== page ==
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Endings for Untreated Cushings in Dogs
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Endings for Untreated Cushings in Dogs

My 14.5 yr old beagle was diagnosed with Cushing's Disease a few months ago. He is nearly blind and deaf already - we decided not to put him through the treatment. My question is how do most older dogs with untreated Cushing's begin to fail? I would really like to minimize any suffering in his final days. Right now, I am red-flagging every little twitch and thinking if I knew what to expect, I could calm down a little and hopefully not send any frightened messages to Spartacus. He is currently on Proin to control his urine accidents and that has worked for a few months now. Would just really prefer to look at him with joy rather than fear these days. Thanks, in advance, for your knowledge & stories.
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Avatar f tn
I don't have any good advice about what you can expect to happen, but I definately agree with you that you should try to be calm in front of him, being deaf and blind, he needs all the help and calmness he can get.  Take each day as it comes, if he's in pain make sure he has meds, and simply enjoy him and do his favorite things with him as long as you can.  Good Luck.
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2186126 tn?1384961026
Thanks - I've heard about muscular problems, seizures and other things that happen to Cushings dogs and would appreciate hearing others' stories for what to watch out for as he approaches his 15th birthday.
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790669 tn?1465192699
Hi there...I am terribly sorry to hear about your lil guy.  I lost my Sadie to this horrible disease.  She had just turned 10.  To keep a long story short, you've gotta have alot of patience.

Sadie weighed only 11 lbs and her first signs were eating, alot!  She would try to out eat my boxer/bulldog.  She was constantly hungry but after fiding out about Cushing's, I knew it was the disease.  I went from feeding her once in the morning and once in the evening to 3 smaller meals throughout the day.  Another thing is the thirst, it's insatiable.  She would drink constantly.  They shed, she would get lil white mole looking things everywhere.  Then she started getting really weak.  She would go out to potty, but I'd have to help her down the steps (I'm not going to let her stumble and risk falling) and I'd help her back up.  She normally would go wayyy out in the back yard but she barely made it into the yard as she grew weaker.  She was tired all the time.  I made sure she wasn't in any pain as I was told she wouldn't live through surgery, nor would the meds help.  I decided to let her live her final days at home around the people she loved.  The first time I took her to the vet was in Nov. 2010, I wasn't convinced it was "liver disease" so I got a 2nd opinion in Feb of 2011 and was diagnosed Cushing's and I lost her in May on that year. :(   She was my princess (and baby since I dont have any children) and I loved her so much and loved her MORE than I ever could during those last months.  The vet told me she wasn't in any pain and just to expect her to grow weak and she did.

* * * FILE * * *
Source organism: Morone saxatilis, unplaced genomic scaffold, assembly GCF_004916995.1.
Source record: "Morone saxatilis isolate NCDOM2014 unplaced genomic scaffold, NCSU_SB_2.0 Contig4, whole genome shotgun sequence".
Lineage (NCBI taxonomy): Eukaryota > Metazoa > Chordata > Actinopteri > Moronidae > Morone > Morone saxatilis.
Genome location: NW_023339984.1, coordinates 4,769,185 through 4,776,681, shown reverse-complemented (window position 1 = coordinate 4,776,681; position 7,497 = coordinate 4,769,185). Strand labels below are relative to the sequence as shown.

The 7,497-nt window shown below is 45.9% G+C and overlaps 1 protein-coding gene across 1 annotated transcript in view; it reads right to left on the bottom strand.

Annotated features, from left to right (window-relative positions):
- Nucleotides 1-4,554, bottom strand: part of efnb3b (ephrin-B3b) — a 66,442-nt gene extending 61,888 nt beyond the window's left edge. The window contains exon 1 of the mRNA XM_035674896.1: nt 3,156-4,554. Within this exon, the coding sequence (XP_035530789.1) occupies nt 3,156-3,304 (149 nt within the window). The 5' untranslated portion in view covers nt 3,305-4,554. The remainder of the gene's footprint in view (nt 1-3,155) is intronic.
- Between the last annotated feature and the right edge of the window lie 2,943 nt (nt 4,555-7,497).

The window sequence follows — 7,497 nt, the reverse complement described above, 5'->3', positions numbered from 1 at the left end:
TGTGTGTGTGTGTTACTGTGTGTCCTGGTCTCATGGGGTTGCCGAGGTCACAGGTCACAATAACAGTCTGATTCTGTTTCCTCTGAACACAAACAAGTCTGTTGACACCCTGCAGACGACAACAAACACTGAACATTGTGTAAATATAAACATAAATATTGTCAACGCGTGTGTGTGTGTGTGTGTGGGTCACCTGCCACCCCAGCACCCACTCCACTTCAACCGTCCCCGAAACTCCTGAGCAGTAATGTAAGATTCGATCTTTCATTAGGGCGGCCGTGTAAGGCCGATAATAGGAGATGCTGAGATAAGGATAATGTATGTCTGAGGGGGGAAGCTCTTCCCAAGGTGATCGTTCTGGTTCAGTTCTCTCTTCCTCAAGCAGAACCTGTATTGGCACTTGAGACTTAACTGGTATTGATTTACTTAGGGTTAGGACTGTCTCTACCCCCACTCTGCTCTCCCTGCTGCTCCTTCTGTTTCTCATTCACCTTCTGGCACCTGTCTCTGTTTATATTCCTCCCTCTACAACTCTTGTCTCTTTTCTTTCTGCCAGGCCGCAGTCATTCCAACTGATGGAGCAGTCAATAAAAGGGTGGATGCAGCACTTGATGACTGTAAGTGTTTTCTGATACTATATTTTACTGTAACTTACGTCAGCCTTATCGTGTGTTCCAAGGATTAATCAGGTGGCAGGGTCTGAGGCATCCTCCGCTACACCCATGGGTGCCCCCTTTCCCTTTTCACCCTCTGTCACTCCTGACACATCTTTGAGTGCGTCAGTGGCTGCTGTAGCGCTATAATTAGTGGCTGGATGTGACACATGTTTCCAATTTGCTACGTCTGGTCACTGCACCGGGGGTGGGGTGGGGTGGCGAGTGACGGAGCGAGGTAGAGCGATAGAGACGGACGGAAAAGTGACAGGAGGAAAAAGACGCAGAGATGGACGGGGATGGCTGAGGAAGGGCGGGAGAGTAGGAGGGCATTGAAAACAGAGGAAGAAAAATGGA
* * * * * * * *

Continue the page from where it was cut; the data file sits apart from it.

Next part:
Just love him as much as possible, be his best friend as he needs you now more than ever.  I wish you the best!!  And again, I'm so sorry to hear.   If you have anymore questions please feel free to ask.
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Avatar m tn
my 10 yr. old Bassett hound was just diagnosed with cushings. my vet wants me to spend $211.00 dollars a month to treat her, which i cannot afford. i wish i could if it would help. so my question is when your dog was diagnosed did your vet mention giving your dog the medicine or think it would be better to just let it be and do like you did. i guess what iam trying to ask is -is it really going to make that much difference if you treat them or not at this age or is it just basically prolonging there suffering? just was wondering what your opinion is and if your vet said anything.
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Avatar m tn
my 10 yr. old Bassett hound was just diagnosed with cushings. my vet wants me to spend $211.00 dollars a month to treat her, which i cannot afford. i wish i could if it would help. so my question is when your dog was diagnosed did your vet mention giving your dog the medicine or think it would be better to just let it be and do like you did. i guess what iam trying to ask is -is it really going to make that much difference if you treat them or not at this age or is it just basically prolonging there suffering? just was wondering what your opinion is and if your vet said anything.
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2186126 tn?1384961026